Olympics' Trans Athlete Guidelines Critiqued as 'Unfair'

by Kilian Melloy

EDGE Staff Reporter

Wednesday January 19, 2022

Austalian Olympic weighjtlifter Laurel Hubbard
Austalian Olympic weighjtlifter Laurel Hubbard  (Source:AP Photo/Mark Schiefelbein,File)

A statement from "38 medical experts and leading sports health professionals" decries the International Olympic Committee's (IOC) new guidelines regarding trans athletes, claiming them to not be "scientific or medically based," UK newspaper the Daily Mail reported.

The statement suggested that the IOC's revised guidelines discount "the science on sex, gender and performance and focuses mostly on inclusion," UK newspaper The Guardian reported.

The statement, which was published Jan. 17 in medical journal Open Sport & Exercise Medicine, was signed by "individuals linked with the International Federation of Sports Medicine and European Federation of Sports Medicine Associations," the Mail said, adding that the "position paper criticizes the framework" the IOC crafted "for not prioritizing the safety of women competing in elite sport and warns that it could lead to athletes 'self-identifying' into the gender category of their choice."

One of the statement's authors, Professor Jurgen Steinacker, who serves as the chair of World Rowing's Sports Medicine Commission, told the paper that women in athletics "face biological disadvantages compared to cisgender males that must be mitigated against."

"If you create a definition of gender that is based on social rather than biological differences, then you effectively destroy the female category," Steinacker asserted.

The previous guidelines were established in 2015, the Daily Mail recalled, and "stipulated that trans athletes should be allowed to compete in the female category only if their testosterone-production was suppressed to below 10 nanomoles per liter for the 12 months before competition."

The article noted that "Many of the authors of the position paper" critiquing the new guidelines "were part of the consultation that led to" the earlier guidelines.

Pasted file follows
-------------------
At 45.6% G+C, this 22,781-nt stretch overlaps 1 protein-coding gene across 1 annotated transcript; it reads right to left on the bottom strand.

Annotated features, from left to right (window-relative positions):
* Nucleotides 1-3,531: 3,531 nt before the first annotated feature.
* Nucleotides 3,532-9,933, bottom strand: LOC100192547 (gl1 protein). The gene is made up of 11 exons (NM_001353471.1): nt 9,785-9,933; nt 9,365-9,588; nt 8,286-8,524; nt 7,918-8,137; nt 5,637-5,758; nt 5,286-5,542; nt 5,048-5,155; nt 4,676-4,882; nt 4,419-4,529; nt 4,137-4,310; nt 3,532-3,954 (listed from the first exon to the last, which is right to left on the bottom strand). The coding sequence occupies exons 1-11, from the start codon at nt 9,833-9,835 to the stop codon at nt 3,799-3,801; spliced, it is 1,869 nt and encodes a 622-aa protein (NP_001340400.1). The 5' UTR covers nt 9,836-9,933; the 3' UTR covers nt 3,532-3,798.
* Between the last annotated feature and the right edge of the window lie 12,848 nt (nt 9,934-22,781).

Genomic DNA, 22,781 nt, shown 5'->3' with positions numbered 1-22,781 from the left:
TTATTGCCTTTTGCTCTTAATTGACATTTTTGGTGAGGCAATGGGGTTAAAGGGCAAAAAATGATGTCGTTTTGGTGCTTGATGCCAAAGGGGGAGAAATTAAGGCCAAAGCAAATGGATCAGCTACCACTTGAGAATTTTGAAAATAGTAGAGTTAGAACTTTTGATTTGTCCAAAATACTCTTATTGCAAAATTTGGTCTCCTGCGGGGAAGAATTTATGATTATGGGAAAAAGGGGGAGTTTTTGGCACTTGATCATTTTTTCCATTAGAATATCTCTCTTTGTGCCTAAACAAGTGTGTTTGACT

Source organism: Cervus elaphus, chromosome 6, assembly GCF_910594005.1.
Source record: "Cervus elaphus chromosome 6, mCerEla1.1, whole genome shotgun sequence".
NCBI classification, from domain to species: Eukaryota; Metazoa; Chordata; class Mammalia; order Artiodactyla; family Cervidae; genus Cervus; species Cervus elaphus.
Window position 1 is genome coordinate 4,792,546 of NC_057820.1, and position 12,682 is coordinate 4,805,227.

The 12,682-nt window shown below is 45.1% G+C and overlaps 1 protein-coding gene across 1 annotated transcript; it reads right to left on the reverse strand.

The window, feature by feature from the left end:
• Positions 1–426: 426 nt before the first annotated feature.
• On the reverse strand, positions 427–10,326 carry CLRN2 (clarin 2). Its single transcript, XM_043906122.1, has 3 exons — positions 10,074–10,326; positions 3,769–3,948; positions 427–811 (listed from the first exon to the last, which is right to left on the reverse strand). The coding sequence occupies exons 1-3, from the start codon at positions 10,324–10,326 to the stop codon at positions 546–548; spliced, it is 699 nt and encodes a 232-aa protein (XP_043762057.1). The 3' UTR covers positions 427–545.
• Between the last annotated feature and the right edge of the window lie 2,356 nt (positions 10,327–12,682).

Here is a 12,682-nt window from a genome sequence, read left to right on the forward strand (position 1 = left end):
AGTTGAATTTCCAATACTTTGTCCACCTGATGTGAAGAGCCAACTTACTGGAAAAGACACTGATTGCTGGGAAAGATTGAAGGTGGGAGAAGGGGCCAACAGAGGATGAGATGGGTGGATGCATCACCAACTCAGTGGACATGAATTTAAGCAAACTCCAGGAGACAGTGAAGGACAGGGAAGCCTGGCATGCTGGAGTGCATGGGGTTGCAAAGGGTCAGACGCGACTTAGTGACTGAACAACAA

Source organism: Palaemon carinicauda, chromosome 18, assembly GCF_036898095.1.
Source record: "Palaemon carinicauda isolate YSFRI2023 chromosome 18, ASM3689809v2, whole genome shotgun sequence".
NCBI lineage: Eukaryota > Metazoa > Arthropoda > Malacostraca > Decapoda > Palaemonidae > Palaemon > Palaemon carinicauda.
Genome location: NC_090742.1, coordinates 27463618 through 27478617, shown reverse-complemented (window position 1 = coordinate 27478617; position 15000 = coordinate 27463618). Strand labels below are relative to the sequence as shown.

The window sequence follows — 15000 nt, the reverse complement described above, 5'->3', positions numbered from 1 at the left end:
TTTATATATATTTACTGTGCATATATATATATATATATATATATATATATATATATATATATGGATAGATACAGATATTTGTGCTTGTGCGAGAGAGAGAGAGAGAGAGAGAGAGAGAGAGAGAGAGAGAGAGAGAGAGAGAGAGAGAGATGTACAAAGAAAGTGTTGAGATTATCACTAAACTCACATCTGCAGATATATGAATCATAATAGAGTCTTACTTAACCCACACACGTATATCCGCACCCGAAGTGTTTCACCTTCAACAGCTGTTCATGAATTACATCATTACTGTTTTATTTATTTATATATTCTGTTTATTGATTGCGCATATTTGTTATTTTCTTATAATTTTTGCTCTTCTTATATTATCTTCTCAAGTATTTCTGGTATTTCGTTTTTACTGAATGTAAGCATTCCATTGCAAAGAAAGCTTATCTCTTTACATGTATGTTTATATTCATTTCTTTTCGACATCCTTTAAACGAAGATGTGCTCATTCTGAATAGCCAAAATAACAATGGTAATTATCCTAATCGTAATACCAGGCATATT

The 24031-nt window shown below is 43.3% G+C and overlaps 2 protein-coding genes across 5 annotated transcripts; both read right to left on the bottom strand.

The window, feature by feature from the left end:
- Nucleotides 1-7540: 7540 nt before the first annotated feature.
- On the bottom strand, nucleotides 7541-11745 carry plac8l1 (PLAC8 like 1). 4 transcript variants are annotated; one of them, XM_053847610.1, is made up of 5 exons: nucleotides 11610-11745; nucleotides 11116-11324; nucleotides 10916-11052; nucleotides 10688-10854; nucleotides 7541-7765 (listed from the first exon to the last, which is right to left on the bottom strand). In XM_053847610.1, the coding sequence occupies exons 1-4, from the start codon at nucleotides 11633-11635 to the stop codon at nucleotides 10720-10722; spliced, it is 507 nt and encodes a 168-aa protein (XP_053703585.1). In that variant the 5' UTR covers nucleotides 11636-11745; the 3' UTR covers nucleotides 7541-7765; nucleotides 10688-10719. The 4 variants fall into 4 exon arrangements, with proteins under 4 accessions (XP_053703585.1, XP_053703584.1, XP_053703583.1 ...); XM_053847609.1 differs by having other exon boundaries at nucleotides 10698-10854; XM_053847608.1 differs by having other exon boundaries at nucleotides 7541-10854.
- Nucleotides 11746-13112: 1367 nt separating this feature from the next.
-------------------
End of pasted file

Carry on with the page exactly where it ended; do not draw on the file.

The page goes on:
The new guidelines, however, say "that individual sporting federations should decide on their eligibility criteria," the article detailed. "It added that there should be 'no presumption of [competitive] advantage' on the part of a transwoman who has gone through male puberty."

Those very guidelines, the critics claim, "could lead to trans-athletes being arbitrarily excluded from sport because, as it stands, there is no clearly defined basis by which to include them."

Debate around trans Olympians has heated up following last summer's games in Beijing, in which "the weightlifter Laurel Hubbard, the first open trans woman to compete in an Olympics" participated. The statement also comes in the wake of "the US trans woman Lia Thomas, who recently set a number of collegiate swimming records."

Human rights advocates disagreed with the claims made in the statement.

"The case being made is to return to a bygone era of discrimination and exclusion justified by 'science,'" said sports policy expert Roger Pielke, Jr., who went on to add that "it'd be far more productive to work within the IOC Framework which is incredibly flexible when read fairly."

Dr. Alun Williams, with the Manchester Metropolitan University Institute of Sport, aimed for middle ground. "Simple solutions don't exist or we'd have found them already," Dr. Williams told the Daily Mail, adding that the IOC "must consider both scientific/medical issues and moral ones, and somehow balance them."

Kilian Melloy serves as EDGE Media Network's Associate Arts Editor and Staff Contributor. His professional memberships include the National Lesbian & Gay Journalists Association, the Boston Online Film Critics Association, The Gay and Lesbian Entertainment Critics Association, and the Boston Theater Critics Association's Elliot Norton Awards Committee.